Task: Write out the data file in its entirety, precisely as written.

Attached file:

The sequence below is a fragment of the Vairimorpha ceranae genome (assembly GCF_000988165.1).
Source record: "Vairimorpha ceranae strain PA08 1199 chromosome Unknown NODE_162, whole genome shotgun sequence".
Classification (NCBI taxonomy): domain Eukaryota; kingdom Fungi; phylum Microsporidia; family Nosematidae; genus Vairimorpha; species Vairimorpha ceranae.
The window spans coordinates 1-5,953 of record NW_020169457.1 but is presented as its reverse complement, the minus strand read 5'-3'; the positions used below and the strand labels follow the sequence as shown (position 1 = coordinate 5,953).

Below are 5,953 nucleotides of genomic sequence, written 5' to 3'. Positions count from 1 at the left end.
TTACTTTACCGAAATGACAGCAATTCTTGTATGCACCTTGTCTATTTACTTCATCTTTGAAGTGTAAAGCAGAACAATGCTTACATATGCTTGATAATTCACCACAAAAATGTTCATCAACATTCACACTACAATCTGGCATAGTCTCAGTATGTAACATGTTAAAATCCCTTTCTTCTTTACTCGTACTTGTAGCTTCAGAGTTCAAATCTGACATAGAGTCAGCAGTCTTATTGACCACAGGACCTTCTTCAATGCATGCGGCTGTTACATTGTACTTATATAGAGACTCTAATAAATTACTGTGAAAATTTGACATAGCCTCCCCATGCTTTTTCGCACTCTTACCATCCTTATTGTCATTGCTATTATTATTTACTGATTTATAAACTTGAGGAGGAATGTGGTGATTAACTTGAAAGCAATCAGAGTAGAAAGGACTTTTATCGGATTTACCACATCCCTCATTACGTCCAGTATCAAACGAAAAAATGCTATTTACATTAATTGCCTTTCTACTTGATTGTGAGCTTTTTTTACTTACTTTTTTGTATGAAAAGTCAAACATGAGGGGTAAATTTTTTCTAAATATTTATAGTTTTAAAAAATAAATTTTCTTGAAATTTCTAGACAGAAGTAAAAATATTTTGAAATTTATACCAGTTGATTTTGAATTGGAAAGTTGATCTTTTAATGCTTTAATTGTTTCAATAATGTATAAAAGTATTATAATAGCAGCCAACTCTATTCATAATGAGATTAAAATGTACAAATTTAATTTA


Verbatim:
The sequence below is a fragment of the Vairimorpha ceranae genome (assembly GCF_000988165.1).
Source record: "Vairimorpha ceranae strain PA08 1199 chromosome Unknown NODE_162, whole genome shotgun sequence".
Classification (NCBI taxonomy): domain Eukaryota; kingdom Fungi; phylum Microsporidia; family Nosematidae; genus Vairimorpha; species Vairimorpha ceranae.
The window spans coordinates 1-5,953 of record NW_020169457.1 but is presented as its reverse complement, the minus strand read 5'-3'; the positions used below and the strand labels follow the sequence as shown (position 1 = coordinate 5,953).

Below are 5,953 nucleotides of genomic sequence, written 5' to 3'. Positions count from 1 at the left end.
TTACTTTACCGAAATGACAGCAATTCTTGTATGCACCTTGTCTATTTACTTCATCTTTGAAGTGTAAAGCAGAACAATGCTTACATATGCTTGATAATTCACCACAAAAATGTTCATCAACATTCACACTACAATCTGGCATAGTCTCAGTATGTAACATGTTAAAATCCCTTTCTTCTTTACTCGTACTTGTAGCTTCAGAGTTCAAATCTGACATAGAGTCAGCAGTCTTATTGACCACAGGACCTTCTTCAATGCATGCGGCTGTTACATTGTACTTATATAGAGACTCTAATAAATTACTGTGAAAATTTGACATAGCCTCCCCATGCTTTTTCGCACTCTTACCATCCTTATTGTCATTGCTATTATTATTTACTGATTTATAAACTTGAGGAGGAATGTGGTGATTAACTTGAAAGCAATCAGAGTAGAAAGGACTTTTATCGGATTTACCACATCCCTCATTACGTCCAGTATCAAACGAAAAAATGCTATTTACATTAATTGCCTTTCTACTTGATTGTGAGCTTTTTTTACTTACTTTTTTGTATGAAAAGTCAAACATGAGGGGTAAATTTTTTCTAAATATTTATAGTTTTAAAAAATAAATTTTCTTGAAATTTCTAGACAGAAGTAAAAATATTTTGAAATTTATACCAGTTGATTTTGAATTGGAAAGTTGATCTTTTAATGCTTTAATTGTTTCAATAATGTATAAAAGTATTATAATAGCAGCCAACTCTATTCATAATGAGATTAAAATGTACAAATTTAATTTA